Author: Anil Pandey
An increasing number of RF and Microwave applications at the sub-millimeter and millimeter frequency ranges in different fields such as communications, imaging, automotive radar and tracking radar has increased the demand for the components and systems in this range. To handle the high-power requirement in these frequency ranges, waveguide-based components are used as a power feed network. In the mmWave, the waveguide is normally adopted as the main transmission line instead of a coaxial cable due to easier manufacturability and lower loss. Components based on planar technology like monolithic microwave integrated circuits (MMICs) are relevant. Therefore, a low insertion loss and broadband transition between the microstrip line and waveguide is very crucial for these applications. In addition, at millimeter and terahertz frequencies, most measuring equipment is waveguide-based due to the lack of connectors that’s why the transition is needed. There are several types for microstrip-to-waveguide transitions based on the application like the design based on the ridged waveguide, antipodal finline, coupling probe, dipole antenna, substrate integrated waveguides (SIW), iris coupling, etc.
Design-1: E-Plane Probe Transition with Back Short
Among these, the E-plane probe coupling method is very frequently used. In this transition, a microstrip line is inserted through an aperture in the E-plane of a rectangular waveguide that couples TE10 mode of the waveguide to the quasi-TEM mode of the microstrip line. In the E-plane probe transition network, the input port is perpendicular to the output port, sometimes this makes the realization of devices or antennas very difficult in limited space as addition bends are required. This transition consists of a printed probe on one side of the dielectric substrate inserted into rectangular waveguide with back short. This type of transition is very sensitive to the position of the dielectric substrate and microstrip line with respect to the waveguide. However, there are some drawbacks to this type of transition. The channel width and height, that holds the microstrip substrate and the E-plane probe, should be very small so that all the waveguide modes are under cut-off and only the microstrip quasi-TEM mode can propagate within the band of operation.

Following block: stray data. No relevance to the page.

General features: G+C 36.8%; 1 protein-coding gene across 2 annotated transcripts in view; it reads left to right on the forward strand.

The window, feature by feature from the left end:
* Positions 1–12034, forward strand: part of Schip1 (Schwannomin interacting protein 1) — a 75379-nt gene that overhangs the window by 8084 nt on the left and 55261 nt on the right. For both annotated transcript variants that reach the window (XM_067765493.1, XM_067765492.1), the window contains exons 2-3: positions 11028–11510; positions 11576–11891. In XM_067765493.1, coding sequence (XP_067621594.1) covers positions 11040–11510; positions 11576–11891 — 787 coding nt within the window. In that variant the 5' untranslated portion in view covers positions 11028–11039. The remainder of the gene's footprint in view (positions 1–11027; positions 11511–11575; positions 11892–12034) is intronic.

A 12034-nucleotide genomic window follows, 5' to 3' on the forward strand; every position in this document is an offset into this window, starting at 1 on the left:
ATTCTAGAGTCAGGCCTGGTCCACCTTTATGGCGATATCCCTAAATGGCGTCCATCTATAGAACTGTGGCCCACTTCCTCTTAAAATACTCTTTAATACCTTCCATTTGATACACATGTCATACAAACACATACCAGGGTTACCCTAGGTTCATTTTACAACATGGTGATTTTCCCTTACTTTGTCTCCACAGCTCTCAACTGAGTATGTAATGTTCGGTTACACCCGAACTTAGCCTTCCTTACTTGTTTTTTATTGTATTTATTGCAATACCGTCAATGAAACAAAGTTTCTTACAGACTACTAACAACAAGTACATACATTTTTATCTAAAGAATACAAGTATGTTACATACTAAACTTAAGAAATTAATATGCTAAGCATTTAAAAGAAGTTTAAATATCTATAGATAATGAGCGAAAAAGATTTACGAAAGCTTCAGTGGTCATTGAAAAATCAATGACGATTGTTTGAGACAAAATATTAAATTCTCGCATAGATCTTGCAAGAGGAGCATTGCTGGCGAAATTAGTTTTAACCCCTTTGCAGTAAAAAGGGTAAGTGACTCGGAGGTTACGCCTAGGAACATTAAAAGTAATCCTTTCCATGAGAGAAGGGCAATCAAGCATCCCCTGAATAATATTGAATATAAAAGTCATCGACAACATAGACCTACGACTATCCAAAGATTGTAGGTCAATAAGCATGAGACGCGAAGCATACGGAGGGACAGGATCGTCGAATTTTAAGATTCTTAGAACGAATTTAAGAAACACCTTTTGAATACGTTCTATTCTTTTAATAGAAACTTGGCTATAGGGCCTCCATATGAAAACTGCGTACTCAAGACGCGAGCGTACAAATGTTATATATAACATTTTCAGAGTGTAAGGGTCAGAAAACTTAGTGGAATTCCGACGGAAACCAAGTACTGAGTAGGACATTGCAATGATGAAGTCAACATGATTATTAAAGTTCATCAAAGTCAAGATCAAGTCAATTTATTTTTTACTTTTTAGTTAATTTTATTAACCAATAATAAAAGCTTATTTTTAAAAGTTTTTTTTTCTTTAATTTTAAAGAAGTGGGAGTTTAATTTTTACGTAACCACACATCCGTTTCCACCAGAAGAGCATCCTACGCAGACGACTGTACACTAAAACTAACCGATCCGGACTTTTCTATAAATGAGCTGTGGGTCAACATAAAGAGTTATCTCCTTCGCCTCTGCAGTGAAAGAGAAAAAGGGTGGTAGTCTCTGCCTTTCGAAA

Below is the design of a waveguide-to-microstrip transition based on the E-plane probe, designed in mmWave (65-85 GHz) for automotive radar applications. A coupling probe at one end of the microstrip line is introduced into the perpendicular waveguide through an aperture in the waveguide broad wall. The copper probe is designed as a rectangular sheet. One end of waveguide is short-circuited by the metallic plate. Liquid Crystalline Polymer (LCP) is used as the substrate material for reducing the transition loss. The thickness of the substrate is set as 0.79mm. The microstrip line characteristic impedance is 50Ω. The distance between the probe center and the waveguide back-short is a quarter of the WR12 waveguide wavelength at 75 GHz. The aperture size is optimized to guide the wave coupled to the microstrip line effectively and to minimize its effect on the field distribution in the waveguide.